Unless something goes terribly wrong,* carpentry is not usually not about adrenaline rush.  Firefighters burst into burning buildings to save puppies, while we shave another few thousands off a piece of crown miolding to make a perfectly coped joint.  Slow and steady tends to suit my constitution, but a bit of urgency now and then can be nice, too.  So I was excited to get the call from Lex, a repeat client of ours:  ”There’s an oak library in a house in JP, and they’re about to gut the building.  We can have it if we can pull it out tomorrow; otherwise, it’s landfill-bound.”  We jumped into action, though our shop is not equipped with any slidey fire-poles.

 

Nineteenth-century mansion in Jamaica Plain Ma in need of repair

 

The house was substantial and tired.  The story I heard is that the last owners, formerly wealthly, divorced each other into penury, each living in a wing of the house while the battle wound on, burning chairs in the fireplaces to stay warm.  A developer had finally gotten control of the property, with plans to gut, fluff, polish, and condo-ize.

 

We set to work.

Oak library cabinets in old house

 

Carpenter preparing to dismantle oak library cabinets

 

two carpenters dismantling oak library cabinets

 

We found concealed compartments in the top of the crown assembly, but no gold bars…

 

Large crown section of oak library cabinets

 

Moving salvaged cabinet parts out of old house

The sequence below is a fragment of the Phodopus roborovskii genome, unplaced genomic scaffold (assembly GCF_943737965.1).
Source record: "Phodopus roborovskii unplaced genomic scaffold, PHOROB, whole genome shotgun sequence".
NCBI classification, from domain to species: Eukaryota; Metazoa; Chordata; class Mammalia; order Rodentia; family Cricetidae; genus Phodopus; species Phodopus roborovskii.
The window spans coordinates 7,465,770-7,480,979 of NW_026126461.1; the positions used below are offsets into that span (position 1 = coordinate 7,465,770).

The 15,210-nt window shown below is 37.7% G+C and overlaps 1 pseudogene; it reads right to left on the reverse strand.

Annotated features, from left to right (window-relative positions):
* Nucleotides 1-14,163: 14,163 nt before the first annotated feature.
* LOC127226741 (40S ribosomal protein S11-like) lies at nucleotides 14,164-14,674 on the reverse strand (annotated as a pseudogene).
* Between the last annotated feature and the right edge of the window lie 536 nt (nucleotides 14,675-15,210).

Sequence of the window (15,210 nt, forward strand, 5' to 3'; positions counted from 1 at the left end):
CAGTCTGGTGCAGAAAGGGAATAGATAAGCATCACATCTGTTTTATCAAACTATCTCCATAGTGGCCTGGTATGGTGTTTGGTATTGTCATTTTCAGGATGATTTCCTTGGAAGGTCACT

Loading salvaged library cabinets into box truck

 

And cleaning up:

Cleanup after removing oak library cabinets from old house

 

 

Of course, we couldn’t leave without exploring a bit to see what other tasty bits the house might have to show us.  The room with the library also had a lovely oak mantel with a secret compartment, unfortunately empty like the ones on top of the bookcases.

Oak mantel and fireplace from late 19th century

 

Side panels of 19th century oak mantel

 

hidden compartment in paneled oak mantel from 19th century

 

 

There was also a Darwin-inspired spiral stair to the third floor:

Metal spiral stair in 19th century house

 

A call box, of course:

Call box in old house

 

And a truly fanciful dormer arrangement:

Unusual arrangement of dormers on Victorian house

 

 

 

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*We were recently working on a house when another tradesman (not working for me, thankfully!) cut a gas pipe.  The house, the carpenters, and the resident cats all survived unscathed, and I got an adrenaline fix to last me for many years.